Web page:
Unused solar, wind, and hydroelectric power in the U.S. could support the exponential growth of transactions involving non-fungible tokens (NFTs), Cornell Engineering researchers have found.
Fengqi You, the Roxanne E. and Michael J. Zak Professor in Energy Systems Engineering in Cornell Engineering, is corresponding author of “Climate Concerns and the Future of Non-Fungible Tokens: Leveraging Environmental Benefits of the Ethereum Merge,” which published July 10 in Proceedings of the National Academy of Sciences. You’s co-author is Apoorv Lal, graduate student in chemical and biomolecular engineering and a member of the You Research Group.
Processing of NFT transactions, which has increased fourfold over the past five years, was once highly energy-intensive but has been made more sustainable with a recent switch to a more energy-efficient algorithm. But those savings, the researchers said, will be largely offset by the anticipated boom in yearly NFT activity.
Excess renewable energy, due to lack of storage capability, forces grid operators to curtail production. You’s idea would put that unused energy-production potential to good use.
“It’s the same idea as a car sitting in someone’s garage,” You said. “If it’s not being driven, they could lend it to someone for carsharing. In our case, wind, solar and hydro power sources that aren’t being utilized could be used to do something good.”
“Of course, this would be up to the industry and policymakers,” he said, “but technology-wise, we show it’s very feasible because these power sources are there already.”
Their key finding: The increased NFT processing activity could be powered, in part, from un- or underutilized existing power sources. Fifty megawatts of potential hydropower from existing U.S. dams that are not currently used to generate power, or a 15% utilization of wind and solar energy that can’t currently be used or stored from sources in Texas, could be used to power an exponential increase in NFT transactions.
Blockchain technologies, including NFT transactions, offer a high level of security in a variety of applications, but the energy required to process each transaction is problematic in a warming world.
“In the beginning, people only cared about the usefulness of these applications,” Lal said. “But then they started to realize the energy and climate impacts, because the crux of all these applications is the utilization of massive amounts of energy.”
Without any efforts to make NFT transaction processing more sustainable, the authors wrote, their annual emissions will reach an equivalent of 0.37 megatons of carbon dioxide—close to the CO2 emissions from 1 million single-trip flights for a passenger from New York to London.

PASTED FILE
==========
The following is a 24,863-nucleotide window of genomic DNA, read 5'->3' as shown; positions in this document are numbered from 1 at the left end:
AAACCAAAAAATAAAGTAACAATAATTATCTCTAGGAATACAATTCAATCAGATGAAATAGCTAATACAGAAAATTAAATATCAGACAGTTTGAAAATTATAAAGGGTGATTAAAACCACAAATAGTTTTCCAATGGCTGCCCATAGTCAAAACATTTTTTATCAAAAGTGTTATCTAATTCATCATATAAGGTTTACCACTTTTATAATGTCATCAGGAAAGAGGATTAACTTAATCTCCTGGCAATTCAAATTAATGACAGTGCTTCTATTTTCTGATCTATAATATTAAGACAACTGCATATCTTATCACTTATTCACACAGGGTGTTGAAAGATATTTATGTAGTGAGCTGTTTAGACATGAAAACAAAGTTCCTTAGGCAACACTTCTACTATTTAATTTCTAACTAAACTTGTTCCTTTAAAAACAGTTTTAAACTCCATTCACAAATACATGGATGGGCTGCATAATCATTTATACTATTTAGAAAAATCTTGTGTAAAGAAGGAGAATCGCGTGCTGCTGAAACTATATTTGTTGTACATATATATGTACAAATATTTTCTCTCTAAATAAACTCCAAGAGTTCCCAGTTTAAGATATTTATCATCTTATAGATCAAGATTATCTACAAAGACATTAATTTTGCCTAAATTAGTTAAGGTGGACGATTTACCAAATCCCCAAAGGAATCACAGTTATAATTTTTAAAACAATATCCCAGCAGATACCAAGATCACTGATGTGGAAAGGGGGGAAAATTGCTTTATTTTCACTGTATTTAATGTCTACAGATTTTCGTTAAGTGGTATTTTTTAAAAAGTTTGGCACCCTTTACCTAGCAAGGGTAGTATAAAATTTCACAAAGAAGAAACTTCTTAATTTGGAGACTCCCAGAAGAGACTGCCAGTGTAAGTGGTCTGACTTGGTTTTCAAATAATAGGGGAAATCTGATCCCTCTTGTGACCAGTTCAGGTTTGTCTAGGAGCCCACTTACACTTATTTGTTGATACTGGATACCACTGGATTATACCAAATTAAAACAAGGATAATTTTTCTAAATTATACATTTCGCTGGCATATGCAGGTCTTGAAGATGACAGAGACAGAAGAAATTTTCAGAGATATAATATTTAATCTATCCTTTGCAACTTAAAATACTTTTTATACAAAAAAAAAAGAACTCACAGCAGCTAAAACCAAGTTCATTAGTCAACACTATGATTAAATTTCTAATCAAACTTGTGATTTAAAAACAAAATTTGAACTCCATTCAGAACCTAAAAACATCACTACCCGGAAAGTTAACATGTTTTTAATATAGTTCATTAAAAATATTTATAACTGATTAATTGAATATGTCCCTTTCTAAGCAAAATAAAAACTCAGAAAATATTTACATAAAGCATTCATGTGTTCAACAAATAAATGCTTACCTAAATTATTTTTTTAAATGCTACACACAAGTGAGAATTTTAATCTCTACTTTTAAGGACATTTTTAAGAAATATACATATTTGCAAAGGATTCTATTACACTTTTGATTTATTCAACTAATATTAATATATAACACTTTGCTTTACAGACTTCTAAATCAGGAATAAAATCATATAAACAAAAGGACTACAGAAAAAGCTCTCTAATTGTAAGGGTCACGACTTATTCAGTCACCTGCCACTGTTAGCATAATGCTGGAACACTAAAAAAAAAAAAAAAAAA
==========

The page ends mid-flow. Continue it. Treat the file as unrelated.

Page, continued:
In September of 2022, the Ethereum blockchain responded to the call for more sustainable trading by switching from an energy-intensive proof of work (PoW) algorithm to a proof of stake (PoS) consensus mechanism, which requires less computing power. Energy consumption decreased drastically following the switch, known as the Ethereum Merge.
Still, the authors wrote, an exponential rise in recorded NFT transactions would translate to more validators operating on the network. Toward the end of this decade, energy consumed by an exponential increase in NFT transactions could be equivalent to that of 100,000 U.S. households.
So even with significantly less energy consumption for individual NFT transactions, the cumulative effect of increased numbers of validators operating on fossil fuel-dominant grids will lead to a further rise in the associated carbon debt.
“By the end of this decade,” You said, “the carbon produced by NFT transactions may be roughly equivalent to that produced in one year by a 600-megawatt coal-fired power plant.”
The authors evaluated two hydroelectric energy carriers—green hydrogen and green ammonia (more energy-dense than hydrogen)—for their viability, noting that their cost savings are influenced by multiple factors, including transportation distances and the utilization levels of available renewable energy sources.
Retrofitting these existing power sources could be challenging, the authors said, but would still be good for energy carriers and the planet.
“NFT processing is very power-hungry,” You said, “so this turns out to be a good way to take advantage of these curtailments.”
You is a senior faculty fellow of the Cornell Atkinson Center for Sustainability and co-director of Cornell University AI for Science Institute.